Personal trainers have nightmares sometimes – many of which are recurring fears. There are 2 most popular ones:
1. Clients that lie in their food journals
2. Clients that are scared to eat anything at all
The first category are the ones who are secret bingers or maybe just accomplished liars. They don’t want to let the trainer down and sometimes they’re scared of what the trainer will say. The second category are often those which confuse feeling full with feeling fat.
When you eat a large meal – particularly one heavy in carbohydrates – you naturally retain water and your stomach expands because it’s FULL. Literally full. This doesn’t mean you’re instantly fatter than you were before. Granted, your weight may actually go up as much as 5-10 lbs after a heavy meal and reasonable amounts of fluid, but once your body has had time to process and digest the food, you’ll often find you’re not any heavier than you were.
Of course, if you keep eating more food than is required for your daily activity levels, this will result in weight gain.
So it begs the question: Just how many calories do you need to eat in order to lose weight? Is it as low as 800 in some extreme cases, or can it be done as high as 2500 calories per day?
To answer these questions let’s take a look at the factors at play when determining how many calories one needs to eat in order to achieve their goals.
Factor One – Your BMR
BMR stands for Basal-Metabolic-Rate. In layman’s terms this is the amount of energy you require, or your body requires, to support daily essential functions. This is the amount of calories needed to support the organs and keep all body processes working. Now you may or may not know, but your BMR is assuming you aren’t doing anything other than laying still (vegetating).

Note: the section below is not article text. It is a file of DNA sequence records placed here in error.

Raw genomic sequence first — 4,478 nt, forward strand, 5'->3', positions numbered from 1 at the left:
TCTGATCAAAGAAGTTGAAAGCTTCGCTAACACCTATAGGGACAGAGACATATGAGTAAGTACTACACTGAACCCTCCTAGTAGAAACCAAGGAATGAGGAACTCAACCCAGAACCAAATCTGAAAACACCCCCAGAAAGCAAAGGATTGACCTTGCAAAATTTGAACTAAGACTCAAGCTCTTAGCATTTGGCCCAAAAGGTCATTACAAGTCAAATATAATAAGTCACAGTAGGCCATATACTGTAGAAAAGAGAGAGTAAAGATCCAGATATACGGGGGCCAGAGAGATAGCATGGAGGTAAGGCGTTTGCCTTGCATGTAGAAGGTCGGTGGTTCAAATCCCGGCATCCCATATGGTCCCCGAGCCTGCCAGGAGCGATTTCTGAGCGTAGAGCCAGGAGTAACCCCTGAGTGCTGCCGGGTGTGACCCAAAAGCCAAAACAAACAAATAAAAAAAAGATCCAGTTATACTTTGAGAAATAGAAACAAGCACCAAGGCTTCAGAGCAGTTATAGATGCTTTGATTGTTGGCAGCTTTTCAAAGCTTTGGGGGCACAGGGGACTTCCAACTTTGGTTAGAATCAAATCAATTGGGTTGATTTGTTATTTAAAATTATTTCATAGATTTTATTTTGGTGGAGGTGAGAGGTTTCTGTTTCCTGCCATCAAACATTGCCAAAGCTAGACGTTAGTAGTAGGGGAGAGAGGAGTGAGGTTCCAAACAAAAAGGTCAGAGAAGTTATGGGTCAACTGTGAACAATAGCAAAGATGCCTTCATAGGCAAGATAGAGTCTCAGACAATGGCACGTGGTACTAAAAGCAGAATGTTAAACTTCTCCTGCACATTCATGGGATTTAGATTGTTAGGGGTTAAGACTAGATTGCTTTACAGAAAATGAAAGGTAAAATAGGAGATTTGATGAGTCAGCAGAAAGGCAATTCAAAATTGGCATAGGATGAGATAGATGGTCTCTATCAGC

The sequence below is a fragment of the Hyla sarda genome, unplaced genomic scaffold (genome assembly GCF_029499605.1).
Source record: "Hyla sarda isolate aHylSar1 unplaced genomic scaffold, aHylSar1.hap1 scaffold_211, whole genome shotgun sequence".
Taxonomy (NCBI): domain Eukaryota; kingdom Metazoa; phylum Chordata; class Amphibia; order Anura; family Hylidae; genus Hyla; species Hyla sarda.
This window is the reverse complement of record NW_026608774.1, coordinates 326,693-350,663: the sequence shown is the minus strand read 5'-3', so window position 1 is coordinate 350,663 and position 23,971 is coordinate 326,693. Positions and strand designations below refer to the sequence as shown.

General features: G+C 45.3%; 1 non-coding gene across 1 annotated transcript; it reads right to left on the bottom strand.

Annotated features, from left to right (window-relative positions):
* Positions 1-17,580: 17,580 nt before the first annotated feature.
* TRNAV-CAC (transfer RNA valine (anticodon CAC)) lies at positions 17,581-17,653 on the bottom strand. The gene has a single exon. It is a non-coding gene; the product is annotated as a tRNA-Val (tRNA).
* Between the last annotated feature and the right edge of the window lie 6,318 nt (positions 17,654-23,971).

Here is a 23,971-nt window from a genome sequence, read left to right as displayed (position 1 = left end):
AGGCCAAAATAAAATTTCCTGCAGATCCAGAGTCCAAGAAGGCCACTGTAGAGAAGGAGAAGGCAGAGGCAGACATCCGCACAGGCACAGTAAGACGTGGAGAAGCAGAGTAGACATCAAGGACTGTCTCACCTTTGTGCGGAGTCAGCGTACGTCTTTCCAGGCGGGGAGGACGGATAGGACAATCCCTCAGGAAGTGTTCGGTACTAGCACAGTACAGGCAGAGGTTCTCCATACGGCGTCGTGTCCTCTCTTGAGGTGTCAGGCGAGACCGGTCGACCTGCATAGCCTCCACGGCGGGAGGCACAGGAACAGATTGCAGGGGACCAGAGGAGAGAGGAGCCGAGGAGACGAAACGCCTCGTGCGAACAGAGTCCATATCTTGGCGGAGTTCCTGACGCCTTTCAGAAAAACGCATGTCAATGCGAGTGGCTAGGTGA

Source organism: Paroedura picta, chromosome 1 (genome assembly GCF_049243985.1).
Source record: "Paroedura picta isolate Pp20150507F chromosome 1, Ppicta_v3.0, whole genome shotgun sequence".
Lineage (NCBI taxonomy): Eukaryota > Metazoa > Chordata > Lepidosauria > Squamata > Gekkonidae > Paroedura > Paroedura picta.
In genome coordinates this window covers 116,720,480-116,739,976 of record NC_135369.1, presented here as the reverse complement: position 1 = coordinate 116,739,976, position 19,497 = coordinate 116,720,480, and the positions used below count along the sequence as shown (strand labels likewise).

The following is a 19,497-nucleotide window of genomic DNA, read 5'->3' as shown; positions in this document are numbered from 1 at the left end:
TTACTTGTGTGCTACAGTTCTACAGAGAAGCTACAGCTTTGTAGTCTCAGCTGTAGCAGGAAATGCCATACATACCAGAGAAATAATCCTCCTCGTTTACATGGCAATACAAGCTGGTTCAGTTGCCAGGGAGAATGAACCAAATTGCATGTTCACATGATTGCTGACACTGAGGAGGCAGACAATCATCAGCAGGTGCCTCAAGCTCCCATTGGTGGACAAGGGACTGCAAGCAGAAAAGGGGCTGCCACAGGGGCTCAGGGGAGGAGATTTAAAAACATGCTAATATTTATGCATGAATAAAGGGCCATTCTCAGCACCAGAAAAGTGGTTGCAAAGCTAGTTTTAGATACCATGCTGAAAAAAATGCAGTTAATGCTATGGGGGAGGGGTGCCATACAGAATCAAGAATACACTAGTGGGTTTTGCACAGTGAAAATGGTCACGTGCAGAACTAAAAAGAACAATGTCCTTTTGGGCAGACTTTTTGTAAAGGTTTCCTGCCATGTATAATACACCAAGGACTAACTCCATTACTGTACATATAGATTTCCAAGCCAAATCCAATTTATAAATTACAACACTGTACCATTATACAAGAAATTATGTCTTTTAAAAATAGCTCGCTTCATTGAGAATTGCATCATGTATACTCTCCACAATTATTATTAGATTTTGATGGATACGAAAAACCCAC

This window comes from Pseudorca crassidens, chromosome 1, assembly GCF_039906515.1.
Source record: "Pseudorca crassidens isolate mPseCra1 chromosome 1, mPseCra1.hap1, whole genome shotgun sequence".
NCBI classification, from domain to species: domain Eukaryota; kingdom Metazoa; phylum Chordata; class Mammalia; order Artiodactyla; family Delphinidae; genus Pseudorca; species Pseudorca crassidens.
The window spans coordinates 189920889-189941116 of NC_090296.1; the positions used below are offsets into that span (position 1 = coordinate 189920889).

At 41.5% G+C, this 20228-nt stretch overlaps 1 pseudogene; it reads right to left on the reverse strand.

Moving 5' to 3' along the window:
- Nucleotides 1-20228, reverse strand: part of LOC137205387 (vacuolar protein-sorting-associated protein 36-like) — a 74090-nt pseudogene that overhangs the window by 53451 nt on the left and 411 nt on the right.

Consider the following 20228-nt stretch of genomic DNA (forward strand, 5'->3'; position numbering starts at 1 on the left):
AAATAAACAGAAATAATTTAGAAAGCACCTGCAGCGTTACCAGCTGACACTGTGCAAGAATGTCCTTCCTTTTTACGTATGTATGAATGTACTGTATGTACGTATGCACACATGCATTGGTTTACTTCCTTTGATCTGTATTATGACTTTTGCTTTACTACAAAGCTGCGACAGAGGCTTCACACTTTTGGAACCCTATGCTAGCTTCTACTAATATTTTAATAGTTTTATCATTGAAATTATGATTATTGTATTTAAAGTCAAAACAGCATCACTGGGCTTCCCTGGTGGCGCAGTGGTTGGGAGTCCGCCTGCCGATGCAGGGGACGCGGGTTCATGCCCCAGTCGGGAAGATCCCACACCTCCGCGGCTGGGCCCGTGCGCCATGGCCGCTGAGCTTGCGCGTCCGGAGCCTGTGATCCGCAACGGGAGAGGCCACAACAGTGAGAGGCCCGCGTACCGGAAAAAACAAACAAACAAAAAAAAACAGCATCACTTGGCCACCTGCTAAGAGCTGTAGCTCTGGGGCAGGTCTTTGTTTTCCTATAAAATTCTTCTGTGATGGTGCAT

Even if you’re the best example of a couch potato I can find, I’m willing to bet you do more in a day than spend 24 hours laying in one position.
Factor Two – Your Activity Level
Someone who works as a removal man and plays American football 4 nights per week after work, is going to need a vast amount of calories over their BMR than someone who is jobless and spends all day watching television. But you knew that already.
Where the problems arise are the miscalculations of just how many calories an active person truly needs. In my most recent post reviewing Emmet Louis’ Modern methods of mobility seminar, I included that he said this was a classic problem; eating low calorie diets while exercising all the time.
Factor Three – The Quality Of The Food You Eat
The composition of the food you eat determines the amount of energy required to process the food itself. Two types of food require the most energy to break down. They are A) Protein and B) Vegetables. In fact many vegetables require more energy to break down than what they actually contain, coupled with their rich micronutrient profile and satiation properties, makes them an amazing choice for fat loss.
While you certainly can find your weight loss range in terms of daily calories and fill them calories with foods considered ‘junk’ such as takeaways, pop tarts, ice cream and chips….such a diet will leave you far less satiated and much more undernourished than a whole foods diet rich in vegetables, protein, fruits and natural carbohydrates.
Use the equations yourself and share them with anyone you know that may benefit from them. Regardless of your background, gender or age, you’ll find the numbers are probably higher than your favourite guru or local magazine suggested. And for those worrying, I’ve seen this to be the case with so many clients in the real world; as soon as they eat a bit more, the results start coming.
Cutting calories too hard doesn’t work. It sets up classic rebound habits…….and n who wants that? Nobody that reads my content.